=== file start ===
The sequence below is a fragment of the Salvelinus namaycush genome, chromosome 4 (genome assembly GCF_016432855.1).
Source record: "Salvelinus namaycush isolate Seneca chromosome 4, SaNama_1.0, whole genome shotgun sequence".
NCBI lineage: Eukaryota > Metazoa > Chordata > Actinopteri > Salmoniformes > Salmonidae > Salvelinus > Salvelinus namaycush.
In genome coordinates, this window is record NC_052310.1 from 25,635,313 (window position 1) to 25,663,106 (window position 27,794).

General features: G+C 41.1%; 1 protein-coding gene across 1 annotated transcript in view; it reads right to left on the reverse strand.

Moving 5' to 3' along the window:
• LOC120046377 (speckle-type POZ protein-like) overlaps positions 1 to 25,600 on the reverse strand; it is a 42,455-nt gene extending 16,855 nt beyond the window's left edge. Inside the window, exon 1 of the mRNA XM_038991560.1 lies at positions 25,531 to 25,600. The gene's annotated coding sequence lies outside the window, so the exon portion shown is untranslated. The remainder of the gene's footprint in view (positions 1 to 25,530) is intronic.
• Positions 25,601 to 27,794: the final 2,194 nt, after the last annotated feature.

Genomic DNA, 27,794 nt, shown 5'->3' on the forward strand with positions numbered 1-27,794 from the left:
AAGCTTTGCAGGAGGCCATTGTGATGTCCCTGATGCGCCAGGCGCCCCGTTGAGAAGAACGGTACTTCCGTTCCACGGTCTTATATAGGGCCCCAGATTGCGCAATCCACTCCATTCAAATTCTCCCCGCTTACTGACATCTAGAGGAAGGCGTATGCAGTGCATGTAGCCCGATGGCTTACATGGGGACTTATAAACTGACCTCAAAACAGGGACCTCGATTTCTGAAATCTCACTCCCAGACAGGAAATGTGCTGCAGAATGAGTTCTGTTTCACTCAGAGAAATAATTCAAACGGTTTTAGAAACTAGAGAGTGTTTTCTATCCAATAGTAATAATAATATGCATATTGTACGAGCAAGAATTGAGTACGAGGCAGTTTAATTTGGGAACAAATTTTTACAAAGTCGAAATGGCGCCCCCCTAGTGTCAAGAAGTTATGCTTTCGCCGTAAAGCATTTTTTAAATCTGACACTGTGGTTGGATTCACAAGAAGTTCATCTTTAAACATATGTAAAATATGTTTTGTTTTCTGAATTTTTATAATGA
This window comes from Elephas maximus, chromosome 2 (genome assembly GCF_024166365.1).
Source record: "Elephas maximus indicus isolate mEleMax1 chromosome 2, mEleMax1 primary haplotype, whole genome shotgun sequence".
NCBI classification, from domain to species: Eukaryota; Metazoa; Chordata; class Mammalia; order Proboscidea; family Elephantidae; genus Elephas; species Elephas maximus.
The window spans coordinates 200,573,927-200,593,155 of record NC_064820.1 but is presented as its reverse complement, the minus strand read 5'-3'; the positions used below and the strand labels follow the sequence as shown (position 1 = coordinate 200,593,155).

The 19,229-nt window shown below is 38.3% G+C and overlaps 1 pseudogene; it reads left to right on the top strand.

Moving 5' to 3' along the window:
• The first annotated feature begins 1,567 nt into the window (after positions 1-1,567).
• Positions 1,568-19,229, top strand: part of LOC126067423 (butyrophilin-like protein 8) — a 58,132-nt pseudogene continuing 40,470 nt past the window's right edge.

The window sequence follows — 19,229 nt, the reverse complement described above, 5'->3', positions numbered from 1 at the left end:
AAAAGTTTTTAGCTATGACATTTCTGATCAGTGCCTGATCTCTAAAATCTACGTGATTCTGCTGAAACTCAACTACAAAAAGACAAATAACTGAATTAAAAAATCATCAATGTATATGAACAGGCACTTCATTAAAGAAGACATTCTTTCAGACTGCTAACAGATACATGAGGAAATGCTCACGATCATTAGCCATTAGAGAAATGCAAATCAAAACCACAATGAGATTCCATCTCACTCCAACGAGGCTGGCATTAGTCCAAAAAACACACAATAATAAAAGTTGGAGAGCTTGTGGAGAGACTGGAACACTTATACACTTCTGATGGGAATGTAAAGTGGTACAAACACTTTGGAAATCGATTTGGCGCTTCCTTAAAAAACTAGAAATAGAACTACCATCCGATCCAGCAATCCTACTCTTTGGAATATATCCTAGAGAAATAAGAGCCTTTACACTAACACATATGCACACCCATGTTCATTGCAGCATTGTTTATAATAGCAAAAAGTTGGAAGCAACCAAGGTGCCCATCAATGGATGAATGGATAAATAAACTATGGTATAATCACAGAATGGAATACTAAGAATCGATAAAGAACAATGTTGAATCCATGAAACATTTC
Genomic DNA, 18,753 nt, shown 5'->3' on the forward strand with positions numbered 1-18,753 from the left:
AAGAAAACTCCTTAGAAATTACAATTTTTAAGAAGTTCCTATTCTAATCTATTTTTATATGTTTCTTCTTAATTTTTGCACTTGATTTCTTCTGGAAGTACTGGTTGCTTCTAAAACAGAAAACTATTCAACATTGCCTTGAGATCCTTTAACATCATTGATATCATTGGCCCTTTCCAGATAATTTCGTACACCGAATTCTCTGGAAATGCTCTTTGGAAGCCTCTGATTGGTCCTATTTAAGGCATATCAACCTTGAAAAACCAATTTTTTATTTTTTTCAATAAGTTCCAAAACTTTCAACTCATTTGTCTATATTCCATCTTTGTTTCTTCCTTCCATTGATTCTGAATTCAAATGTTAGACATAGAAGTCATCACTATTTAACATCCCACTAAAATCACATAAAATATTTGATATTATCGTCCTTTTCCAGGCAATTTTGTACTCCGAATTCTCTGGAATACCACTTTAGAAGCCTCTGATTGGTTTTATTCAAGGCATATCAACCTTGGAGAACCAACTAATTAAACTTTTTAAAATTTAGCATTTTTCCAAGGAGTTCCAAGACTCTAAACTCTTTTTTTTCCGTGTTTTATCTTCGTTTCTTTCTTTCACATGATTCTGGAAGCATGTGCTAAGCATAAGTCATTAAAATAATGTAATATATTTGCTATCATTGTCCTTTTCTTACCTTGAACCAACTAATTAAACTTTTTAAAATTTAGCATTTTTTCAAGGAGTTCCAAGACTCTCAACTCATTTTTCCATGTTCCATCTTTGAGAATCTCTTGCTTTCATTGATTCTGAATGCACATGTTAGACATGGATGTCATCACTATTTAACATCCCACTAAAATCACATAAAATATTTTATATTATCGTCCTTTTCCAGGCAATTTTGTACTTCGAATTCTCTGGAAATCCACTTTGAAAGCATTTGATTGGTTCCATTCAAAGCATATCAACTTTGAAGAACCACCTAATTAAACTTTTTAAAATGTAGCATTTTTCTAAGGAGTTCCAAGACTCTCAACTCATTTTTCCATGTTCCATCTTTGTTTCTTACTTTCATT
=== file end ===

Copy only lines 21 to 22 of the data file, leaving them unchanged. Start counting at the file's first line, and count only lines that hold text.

Genomic DNA, 18,753 nt, shown 5'->3' on the forward strand with positions numbered 1-18,753 from the left:
AAGAAAACTCCTTAGAAATTACAATTTTTAAGAAGTTCCTATTCTAATCTATTTTTATATGTTTCTTCTTAATTTTTGCACTTGATTTCTTCTGGAAGTACTGGTTGCTTCTAAAACAGAAAACTATTCAACATTGCCTTGAGATCCTTTAACATCATTGATATCATTGGCCCTTTCCAGATAATTTCGTACACCGAATTCTCTGGAAATGCTCTTTGGAAGCCTCTGATTGGTCCTATTTAAGGCATATCAACCTTGAAAAACCAATTTTTTATTTTTTTCAATAAGTTCCAAAACTTTCAACTCATTTGTCTATATTCCATCTTTGTTTCTTCCTTCCATTGATTCTGAATTCAAATGTTAGACATAGAAGTCATCACTATTTAACATCCCACTAAAATCACATAAAATATTTGATATTATCGTCCTTTTCCAGGCAATTTTGTACTCCGAATTCTCTGGAATACCACTTTAGAAGCCTCTGATTGGTTTTATTCAAGGCATATCAACCTTGGAGAACCAACTAATTAAACTTTTTAAAATTTAGCATTTTTCCAAGGAGTTCCAAGACTCTAAACTCTTTTTTTTCCGTGTTTTATCTTCGTTTCTTTCTTTCACATGATTCTGGAAGCATGTGCTAAGCATAAGTCATTAAAATAATGTAATATATTTGCTATCATTGTCCTTTTCTTACCTTGAACCAACTAATTAAACTTTTTAAAATTTAGCATTTTTTCAAGGAGTTCCAAGACTCTCAACTCATTTTTCCATGTTCCATCTTTGAGAATCTCTTGCTTTCATTGATTCTGAATGCACATGTTAGACATGGATGTCATCACTATTTAACATCCCACTAAAATCACATAAAATATTTTATATTATCGTCCTTTTCCAGGCAATTTTGTACTTCGAATTCTCTGGAAATCCACTTTGAAAGCATTTGATTGGTTCCATTCAAAGCATATCAACTTTGAAGAACCACCTAATTAAACTTTTTAAAATGTAGCATTTTTCTAAGGAGTTCCAAGACTCTCAACTCATTTTTCCATGTTCCATCTTTGTTTCTTACTTTCATT